Starr was a natural fit for the combat arts; his father Joseph wrestled, boxed and refereed in Missouri and Illinois and was dubbed a "professional anguish artist" by the Alton (Ill.) Evening-Telegraph in 1937. Born in 1931, Bernard attended Soldan-Blewett High School in the Academy neighbourhood of St. Louis, leaving briefly in 1949 to work in the Kansas wheat fields so he could finance training as a boxer at Stillman's Gym in New York. A few sessions with serious pros such as Rocky Graziano convinced the undersized Herman to return to Missouri. "There is nothing so false as a boxer, a puppet for a manager. They prostitute their brains and bodies for peanuts," he said in a 1957 interview.

    In the meantime, he was developing a reputation as a solid middleweight amateur wrestler and all-around tough guy. Stanley Canter attended high school with Herman and wrestled with him at the YMHA. According to a story related by Canter's son Stan, Herman showed up at the Y one day an hour late and all ripped up. "Seems Bernard had flirted with some guy's girlfriend, and then found himself surrounded by the guy and about 4 of his buddies. Apparently, Bernard took them all on and was the last one standing." Herman was at the AAU nationals for three straight years, finishing fourth in 1950 after a loss to future pro Joe Scarpello and placing third in 1951 at 175 pounds. He was briefly at Purdue University in 1950-51, but there's no documentation that places him on the wrestling team.

    By then, he was developing other interests. In 1951, Herman turned to ballet, training on a scholarship at the Lalla Bauman School of Dance in St. Louis with Don Emmons, who'd make it big on Broadway, and Buddy Goldstein. They'd work out for five or six hours a night and then close out things at a bar across the street, said Goldstein, who thought Herman was consciously using ballet as a stepping stone to wrestling.

    "He was not very big but he was strong and he was agile. And using the techniques he learned in dancing, to use in his act. If it was a real fight, with some of those guys as big as he was fighting, I'm not sure it would have worked," Goldstein said. In fact, he was astonished when he later saw clips of Herman wrestling and performing as Starr. "His ballet techniques were really well done. I was surprised. He wasn't that great in ballet when we were all together."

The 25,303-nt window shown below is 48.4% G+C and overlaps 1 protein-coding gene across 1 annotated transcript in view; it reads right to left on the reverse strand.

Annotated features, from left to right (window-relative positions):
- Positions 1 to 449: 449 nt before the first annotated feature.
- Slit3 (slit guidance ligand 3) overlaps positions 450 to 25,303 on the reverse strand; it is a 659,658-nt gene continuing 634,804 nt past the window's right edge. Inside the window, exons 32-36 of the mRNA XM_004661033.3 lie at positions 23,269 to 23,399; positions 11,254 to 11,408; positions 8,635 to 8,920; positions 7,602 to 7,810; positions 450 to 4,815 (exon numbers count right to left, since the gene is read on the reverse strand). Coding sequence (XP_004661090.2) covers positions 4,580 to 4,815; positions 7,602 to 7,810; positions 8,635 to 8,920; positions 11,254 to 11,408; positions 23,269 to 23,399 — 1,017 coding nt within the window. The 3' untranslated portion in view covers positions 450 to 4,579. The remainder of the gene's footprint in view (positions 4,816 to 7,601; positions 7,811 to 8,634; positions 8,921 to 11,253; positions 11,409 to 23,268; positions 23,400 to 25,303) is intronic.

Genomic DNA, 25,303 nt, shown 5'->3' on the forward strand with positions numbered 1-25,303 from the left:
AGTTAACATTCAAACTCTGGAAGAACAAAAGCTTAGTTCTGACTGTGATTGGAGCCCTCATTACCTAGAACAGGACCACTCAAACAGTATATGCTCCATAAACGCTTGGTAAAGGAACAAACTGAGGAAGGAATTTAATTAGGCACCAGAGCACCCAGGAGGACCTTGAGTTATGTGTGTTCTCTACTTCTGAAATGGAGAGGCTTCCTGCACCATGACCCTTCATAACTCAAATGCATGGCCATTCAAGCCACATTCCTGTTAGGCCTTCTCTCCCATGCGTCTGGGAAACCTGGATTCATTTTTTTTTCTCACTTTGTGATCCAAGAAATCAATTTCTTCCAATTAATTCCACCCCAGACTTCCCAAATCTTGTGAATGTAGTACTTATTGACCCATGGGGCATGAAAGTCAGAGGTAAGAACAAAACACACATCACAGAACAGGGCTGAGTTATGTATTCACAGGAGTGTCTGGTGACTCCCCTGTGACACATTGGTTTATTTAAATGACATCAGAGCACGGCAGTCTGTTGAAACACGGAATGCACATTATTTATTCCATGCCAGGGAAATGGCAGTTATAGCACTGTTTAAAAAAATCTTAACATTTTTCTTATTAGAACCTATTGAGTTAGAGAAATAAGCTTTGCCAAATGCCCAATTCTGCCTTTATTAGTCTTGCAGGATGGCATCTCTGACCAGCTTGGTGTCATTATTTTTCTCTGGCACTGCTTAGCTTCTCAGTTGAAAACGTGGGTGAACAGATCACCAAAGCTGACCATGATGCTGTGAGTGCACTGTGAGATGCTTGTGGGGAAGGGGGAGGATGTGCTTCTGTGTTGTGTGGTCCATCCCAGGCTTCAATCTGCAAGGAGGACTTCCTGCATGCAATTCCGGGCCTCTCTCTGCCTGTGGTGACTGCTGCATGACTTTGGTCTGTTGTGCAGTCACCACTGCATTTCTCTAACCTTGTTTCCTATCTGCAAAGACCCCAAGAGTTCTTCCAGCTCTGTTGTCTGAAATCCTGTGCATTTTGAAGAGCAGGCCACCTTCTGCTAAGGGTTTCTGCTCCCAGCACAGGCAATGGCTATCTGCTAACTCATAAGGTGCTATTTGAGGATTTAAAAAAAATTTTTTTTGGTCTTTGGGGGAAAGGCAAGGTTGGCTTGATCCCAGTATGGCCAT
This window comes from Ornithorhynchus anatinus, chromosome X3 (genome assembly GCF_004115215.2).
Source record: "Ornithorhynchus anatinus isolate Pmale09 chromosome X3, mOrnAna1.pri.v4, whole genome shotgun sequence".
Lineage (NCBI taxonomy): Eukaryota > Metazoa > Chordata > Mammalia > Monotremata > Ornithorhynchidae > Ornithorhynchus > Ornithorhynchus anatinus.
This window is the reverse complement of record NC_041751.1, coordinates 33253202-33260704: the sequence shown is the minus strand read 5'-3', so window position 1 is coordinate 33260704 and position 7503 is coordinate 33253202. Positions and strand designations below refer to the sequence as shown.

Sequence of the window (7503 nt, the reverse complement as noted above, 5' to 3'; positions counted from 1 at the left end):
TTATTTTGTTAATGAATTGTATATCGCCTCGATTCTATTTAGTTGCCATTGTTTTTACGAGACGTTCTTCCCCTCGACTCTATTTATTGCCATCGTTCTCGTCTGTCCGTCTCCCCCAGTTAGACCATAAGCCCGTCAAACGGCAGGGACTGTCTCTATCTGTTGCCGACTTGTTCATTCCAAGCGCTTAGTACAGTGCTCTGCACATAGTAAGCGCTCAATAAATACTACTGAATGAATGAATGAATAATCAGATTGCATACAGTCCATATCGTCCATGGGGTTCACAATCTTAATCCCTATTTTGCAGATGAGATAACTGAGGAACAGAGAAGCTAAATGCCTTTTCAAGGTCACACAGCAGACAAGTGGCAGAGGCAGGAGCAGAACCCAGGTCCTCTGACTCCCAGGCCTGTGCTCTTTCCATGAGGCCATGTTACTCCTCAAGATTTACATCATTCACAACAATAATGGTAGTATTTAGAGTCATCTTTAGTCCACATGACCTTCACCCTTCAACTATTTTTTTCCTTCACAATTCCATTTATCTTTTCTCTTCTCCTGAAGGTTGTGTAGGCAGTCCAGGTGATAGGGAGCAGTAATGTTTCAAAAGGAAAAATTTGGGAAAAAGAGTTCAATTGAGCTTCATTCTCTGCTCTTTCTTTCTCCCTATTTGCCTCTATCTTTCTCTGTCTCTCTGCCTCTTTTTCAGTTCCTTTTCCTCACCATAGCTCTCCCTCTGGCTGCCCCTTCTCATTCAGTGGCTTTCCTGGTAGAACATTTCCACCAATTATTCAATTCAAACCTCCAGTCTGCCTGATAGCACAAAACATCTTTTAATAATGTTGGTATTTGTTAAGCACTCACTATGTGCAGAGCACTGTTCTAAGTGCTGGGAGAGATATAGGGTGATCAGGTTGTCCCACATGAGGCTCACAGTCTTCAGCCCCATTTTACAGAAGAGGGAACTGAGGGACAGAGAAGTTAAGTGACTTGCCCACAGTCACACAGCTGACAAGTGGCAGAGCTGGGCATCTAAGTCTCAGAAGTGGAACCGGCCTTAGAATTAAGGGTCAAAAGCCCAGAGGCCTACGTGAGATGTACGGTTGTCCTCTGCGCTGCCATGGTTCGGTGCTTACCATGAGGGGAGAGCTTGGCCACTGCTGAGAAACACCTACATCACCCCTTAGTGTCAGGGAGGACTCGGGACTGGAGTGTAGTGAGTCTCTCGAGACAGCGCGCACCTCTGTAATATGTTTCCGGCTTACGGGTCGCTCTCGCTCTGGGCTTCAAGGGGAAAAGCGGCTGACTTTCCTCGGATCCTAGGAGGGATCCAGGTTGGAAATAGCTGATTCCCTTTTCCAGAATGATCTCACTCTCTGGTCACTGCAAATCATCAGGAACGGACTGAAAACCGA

Starr would later say he tried without success to break in around St. Louis and had one match in East St. Louis, Ill, for $5 a night. But father Joe couldn't convince St. Louis promoter Sam Muchnick to give the pint-sized local a chance, so he head to Texas. After working on the undercards, he decided in 1954 to give ballet-style wrestling a whirl. In Amarillo, Texas, he put on purple ballet slippers and a matching leotard, and started executing the moves he learned with Goldstein.
    Though the routine smacked of effeminacy at a time when Gorgeous George was a national phenom, but Starr took a more comedic angle, pirouetting around opponents and delivering ballet-style kicks to strategic body parts. "As a straight man, I was lousy," he told the Los Angeles Times in 1961. "I'd always wanted to get into show business. I took up ballet because an actor advised me, 'You gotta be able to everything kid -- sing, dance, act.'" Starr remembered the lesson; he continued to pay for ballet lessons even as he started to ride a crest of mainstream publicity and box office success.

    Vincent J. McMahon inked him to a four-year contract on behalf of Capitol Wrestling, the forerunner of the WWE, and Starr broke a 22-year-old attendance mark in Washington, D.C., when he lost an outdoor match to Argentina Rocca in 1957. His mix of comedy, high spots and gamesmanship entertained the most hard-bitten critics. Even New York sports columnist Dan Parker, who loathed wrestling, loved Starr, calling him "an uncommonly gifted buffoon who is a combination of Nijinsky, [vaudevillian] Jimmy Savo and Jimmie Londos. ... There's nothing offensive about his routine."

    In short, he was fun to watch, said Ted Lewin, who wrestled on the New York scene at the same time. "If you don't have the huge body or the face that looks like a truck hit it or that blonde hair, you've got to have something," Lewin reflected. "He did have this ballet background plus it was well known that he could wrestle. It's a gimmick. He came up with this idea, he tried it, they bought it, they went for it. It's hard to believe they went for it, but they did."